VW Golf Brings WiFi-Based Safe, Secure V2X to the Masses

Volkswagen announced the rollout of its new Golf equipped with NXP’s life-saving RoadLINK® V2X communication solution. The already-popular Golf is lauded as Europe’s biggest selling car. The new model aspires to bring even more smart, connected features that should make its fans even more happy – and safe and connected.

Using V2X that’s Wi-Fi-p based (also called DSRC or 802.11p), cars can “talk” to other cars, motorcycles, emergency vehicles, traffic lights, digital road signs, and pedestrians –independent of car brands and without the support of cellular infrastructure.

You’ll start seeing the VW Golfs on Europe’s roads as early as December. Already 1,000 km of European roads are equipped with V2X technology based on Wi-Fi – and that’s set to more than quadruple with 5,000 km planned through the end of 2019.

V2X extends what your car can “see” – up to a mile away and around obstacles
Many new cars on the road today are loaded with advanced safety systems that can “see” what’s around you, exposing blind spots and nearby hazards. Featuring radar, LiDAR and camera technology, these cars automatically steer and brake you to safety if you’re slow or unable to react.

V2X complements other existing ADAS technology, allowing your car to “see” even further than what’s nearby, around curves, around other vehicles, through the dense urban environment, and even up to a mile away.

With V2X, your car is alerted to what’s hidden from sight far ahead, around corners and over hills, detecting and warning you in real-time of other vehicles, road works, traffic congestion and even people – long before radar sensors or vision systems would have detected the hazards.

With V2X, your vehicle is alerted of roadway hazards that are impossible to see in advance.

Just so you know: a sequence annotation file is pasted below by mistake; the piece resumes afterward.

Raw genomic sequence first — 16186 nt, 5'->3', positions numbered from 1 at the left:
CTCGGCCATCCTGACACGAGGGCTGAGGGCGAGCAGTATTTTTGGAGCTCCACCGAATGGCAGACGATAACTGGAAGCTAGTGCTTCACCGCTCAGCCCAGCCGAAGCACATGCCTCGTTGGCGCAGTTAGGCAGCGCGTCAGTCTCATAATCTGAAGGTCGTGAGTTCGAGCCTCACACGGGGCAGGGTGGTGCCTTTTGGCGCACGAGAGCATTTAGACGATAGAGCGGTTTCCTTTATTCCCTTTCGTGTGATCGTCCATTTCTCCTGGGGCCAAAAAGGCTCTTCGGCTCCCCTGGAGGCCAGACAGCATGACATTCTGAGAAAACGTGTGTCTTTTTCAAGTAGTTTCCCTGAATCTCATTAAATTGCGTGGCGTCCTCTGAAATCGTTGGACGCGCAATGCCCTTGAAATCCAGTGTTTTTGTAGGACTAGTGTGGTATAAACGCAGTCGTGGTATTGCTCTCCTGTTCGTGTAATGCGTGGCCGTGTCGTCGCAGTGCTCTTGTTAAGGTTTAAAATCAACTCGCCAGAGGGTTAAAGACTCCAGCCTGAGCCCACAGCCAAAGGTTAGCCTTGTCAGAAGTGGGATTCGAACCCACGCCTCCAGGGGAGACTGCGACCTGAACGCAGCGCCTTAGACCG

With V2X, your vehicle is alerted of roadway hazards that are impossible to see in advance.

How Wi-Fi-p V2X works
As two or more things enabled with V2X come into range, they form an ad-hoc wireless network based on the DSRC (dedicated short-range communications) 802.11p standard. Unlike cellular-based V2X that requires assistance of a cellular network, the DSRC communications allow them to automatically transmit and send real-time short, dedicated safety-critical messages to each other. Furthermore, Wi-Fi is only safe and secure V2X technology that has been tested for more than 10 years and is ready for immediate volume rollout.

V2X communication is set to become a critical part of advanced driving assistance systems and the migration to autonomous cars that communicate with each other and with traffic infrastructure. The unique benefit of Wi-Fi-based V2X is its robust, low latency, real-time communication – regardless of any car brands.

C-ITS support for Wi-Fi-based V2X technology
Just last week, a growing ecosystem of supporters for Cooperative Intelligent Transport Systems (C-ITS) signed a statement of support for WiFi-based V2X with the primary goal: increase road safety and decrease congestion. C-ITS includes wireless technology for connected vehicles, road infrastructure, pedestrians, bicyclists, motorcyclists, agriculture machinery and railway equipment that share and use information for coordinating their actions in public spaces. Read more about the statement and the growing list of supporters: C-ITS deployment takes off, increasing road safety and decreasing congestion.

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Lars Reger
Lars Reger
Lars Reger, Senior Vice President, is Chief Technology Officer at NXP Semiconductors. As CTO, Lars is responsible for managing new business activities and R&D in the focus markets of Automotive, Industry 4.0., Internet of Things, Mobile, and Connectivity & Infrastructure. NXP has the broadest processor portfolio for the Internet of Things and is the world's largest chip supplier to the automotive industry. NXP and its global team of experts drive the development of autonomous, securely connected vehicles and accelerate the introduction of smart and securely connected devices for the Internet of Things through its outstanding edge computing expertise. Before joining NXP, Lars gained deep insight into the microelectronics industry with a focus on the automotive sector. He began his career with Siemens Semiconductors as Product Engineer in 1997. His past roles at Infineon included Head of the Process and Product Engineering departments, Project Manager for Mobile System Chips, and Director of IP Management. Prior to joining NXP as CTO of the automotive division in 2008, he was responsible for business development and product management within the Connectivity Business Unit at Continental. In December 2018 Lars was appointed CTO and has since then been responsible for the overall technology portfolio of NXP.

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